There are some positions in sports that you can never have enough of. In the NBA, you can never have enough big guys up front who can score, rebound, and block. As we Phillies fans have seen, you can never have enough strong arms in the bullpen. NFL teams always need a steady reliable backup QB just in case something happens. In the NHL, you can never have enough good goalies. In the case of the Philadelphia Flyers, this has long been their Achilles heel.
Bernie Parent was about as solid as they come. If it weren’t for injuries, he may have shattered goalie records. Since him, the Flyers have had some decent goalies, but nobody as good as Bernie. Ron Hextall and Brian Boucher come to mind as some of the better ones.
For a while, Carter Hart seemed to be the “next one”, but injuries and inconsistences have plagued him. Because of this, the Flyers have stockpiled a bevy of goalies in the AHL and other minor and junior leagues in an effort to prepare for the future which is surely coming.
Sam Ersson has won the backup/starting role for now. While shaky in some of his starts, he seemingly proved himself worthy of the mantle of starting goalie with a dominant win over the Buffalo Sabres on Friday night. Felix Sandstrom has struggled in pretty much his entire NHL career. He’s been given opportunities, albeit mostly with a bad team in front of him for most of those occasions. However, Ersson had those same lineups in front of him and has played well whereas Sandstom hasn’t. This leads us to the current third option in net, Cal Petersen.
Petersen came over as part of the Ivan Provorov trade as, basically, a salary dump-change of scenery move by the LA Kings. He got his first start on Saturday against his old team. Sometimes, in these “revenge games”, you see a player step up as if to say, “Ha! You shouldn’t have gotten rid of me!”. That was not the message sent that night. Rather, it was the Kings who said, “Yeah….this is why we traded you for pennies on the dollar.” Petersen let up five goals in an embarrassing 5-0 performance. Five goals on 30 shots. Meanwhile, former Flyer goalie (in four games) Cam Talbot looked solid stopping all 24 shots.
Let’s break down each goal here.
Adrian Kempe’s goal came as a results of a turnover at center ice. He took a pass from Quinton Byfield that was bouncy. There really was no good way that Cam York could have stopped it, but had Petersen been in position, it should’ve been stopped.
Follow that up with Anze Kopitar, the ageless wonder, and his goal just 18 seconds later. Kopitar deflected a shot by Matt Roy. Kopitar has made a career out of goals like this, kind of like John LeClair used to. Stand near the net and wait for a rebound of deflection. Not a lot Petersen could’ve done there with the traffic in front. At the same time, the Flyers defense can’t let Kopitar be in that spot in the first place. This is where a big muscled defender, like a Chris Pronger type, should be to move a guy like that out of the way.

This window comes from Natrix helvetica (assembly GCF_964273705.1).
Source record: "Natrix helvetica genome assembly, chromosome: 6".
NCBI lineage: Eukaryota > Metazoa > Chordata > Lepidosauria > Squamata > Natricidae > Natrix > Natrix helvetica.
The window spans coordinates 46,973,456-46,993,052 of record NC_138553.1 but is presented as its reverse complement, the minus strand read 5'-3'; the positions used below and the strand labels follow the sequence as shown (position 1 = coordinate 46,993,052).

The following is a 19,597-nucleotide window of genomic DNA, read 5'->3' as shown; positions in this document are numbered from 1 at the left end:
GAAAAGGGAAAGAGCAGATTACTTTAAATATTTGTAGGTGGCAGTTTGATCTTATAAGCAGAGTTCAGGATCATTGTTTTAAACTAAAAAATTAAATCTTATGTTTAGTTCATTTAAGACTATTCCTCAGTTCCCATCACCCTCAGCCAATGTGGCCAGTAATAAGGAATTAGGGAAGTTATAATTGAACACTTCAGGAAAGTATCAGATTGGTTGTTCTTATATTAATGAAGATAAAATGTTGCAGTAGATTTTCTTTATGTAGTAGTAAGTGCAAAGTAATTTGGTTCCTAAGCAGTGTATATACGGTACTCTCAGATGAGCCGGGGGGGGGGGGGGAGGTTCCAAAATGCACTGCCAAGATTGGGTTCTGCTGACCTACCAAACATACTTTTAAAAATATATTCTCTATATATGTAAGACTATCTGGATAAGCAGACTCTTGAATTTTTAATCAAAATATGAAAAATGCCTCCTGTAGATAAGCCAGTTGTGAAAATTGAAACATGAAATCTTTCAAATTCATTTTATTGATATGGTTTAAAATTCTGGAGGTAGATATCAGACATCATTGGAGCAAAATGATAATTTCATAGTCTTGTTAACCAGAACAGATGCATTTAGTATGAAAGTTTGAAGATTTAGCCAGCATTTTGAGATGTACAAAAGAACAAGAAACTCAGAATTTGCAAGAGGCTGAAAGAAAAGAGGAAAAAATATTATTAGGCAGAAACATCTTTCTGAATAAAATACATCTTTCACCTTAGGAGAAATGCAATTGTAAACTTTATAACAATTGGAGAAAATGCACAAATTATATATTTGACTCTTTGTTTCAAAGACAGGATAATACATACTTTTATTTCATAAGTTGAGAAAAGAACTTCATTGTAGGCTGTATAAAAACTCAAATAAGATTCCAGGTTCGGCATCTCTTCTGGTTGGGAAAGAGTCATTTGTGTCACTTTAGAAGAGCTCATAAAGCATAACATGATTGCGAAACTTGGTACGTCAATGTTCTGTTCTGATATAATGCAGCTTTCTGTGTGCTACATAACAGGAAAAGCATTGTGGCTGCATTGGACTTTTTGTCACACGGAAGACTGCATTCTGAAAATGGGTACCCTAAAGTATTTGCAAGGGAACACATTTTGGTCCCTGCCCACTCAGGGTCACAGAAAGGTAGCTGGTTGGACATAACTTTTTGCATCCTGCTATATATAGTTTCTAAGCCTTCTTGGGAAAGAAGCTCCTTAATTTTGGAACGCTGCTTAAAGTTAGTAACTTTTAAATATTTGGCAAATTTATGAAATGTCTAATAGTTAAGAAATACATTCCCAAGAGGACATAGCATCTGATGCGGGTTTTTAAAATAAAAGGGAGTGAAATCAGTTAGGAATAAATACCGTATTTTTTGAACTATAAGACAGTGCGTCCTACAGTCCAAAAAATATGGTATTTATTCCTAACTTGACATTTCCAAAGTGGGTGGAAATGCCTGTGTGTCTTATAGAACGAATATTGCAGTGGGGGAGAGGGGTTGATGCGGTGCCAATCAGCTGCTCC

Arthur Kaliyev scored his goal on a power play goal in the second period. So far, the Flyers’ penalty kill unit has been fairly good. On this goal, the Kings had several shots that were rebounded out. If Petersen can’t get a hold on it, the defense needs to clear the puck. Kaliyev scored in part because Petersen was out of position while the Flyers defense couldn’t get rid of the puck. The defense left him out to dry on that one, but Petersen should’ve been ready for the shot.
Two more goals were scored in the third period. The first was by Trevor Moore. The second goal was by Blake Lizotte.
Moore’s shot went between the legs of Travis Sanheim. Petersen never saw it coming. Great shot by Moore. Nothing really Sanheim or Petersen could do on that.
On this goal, Petersen is zoned in on Alex Laferriere and, to a lesser extent, Kevin Fiala. He never even sees Lizotte screaming up the ice with a blazing shot. There is too much going on here, but you should be aware of everything that’s happening.
Maybe the Kings were familiar with what Petersen can and can’t do after years of playing with him. They knew his strengths and weaknesses. They knew how to attack him and they succeeded well.
If this is what we can expect from Petersen, he’s not worth holding onto. Not for $5 million for this year and next. That’s money the Flyers can’t afford to spend on a lackluster goalie. Every goalie is going to have some bad nights. Every goalie is going to have games where they look like Marty Brodeur as well. However, I’d rather roll the dice with a goalie like Ersson and Sandstrom and see what these guys can do. The Kings gave up on Petersen rather quickly. It’s time the Flyers do it too before he does any more damage.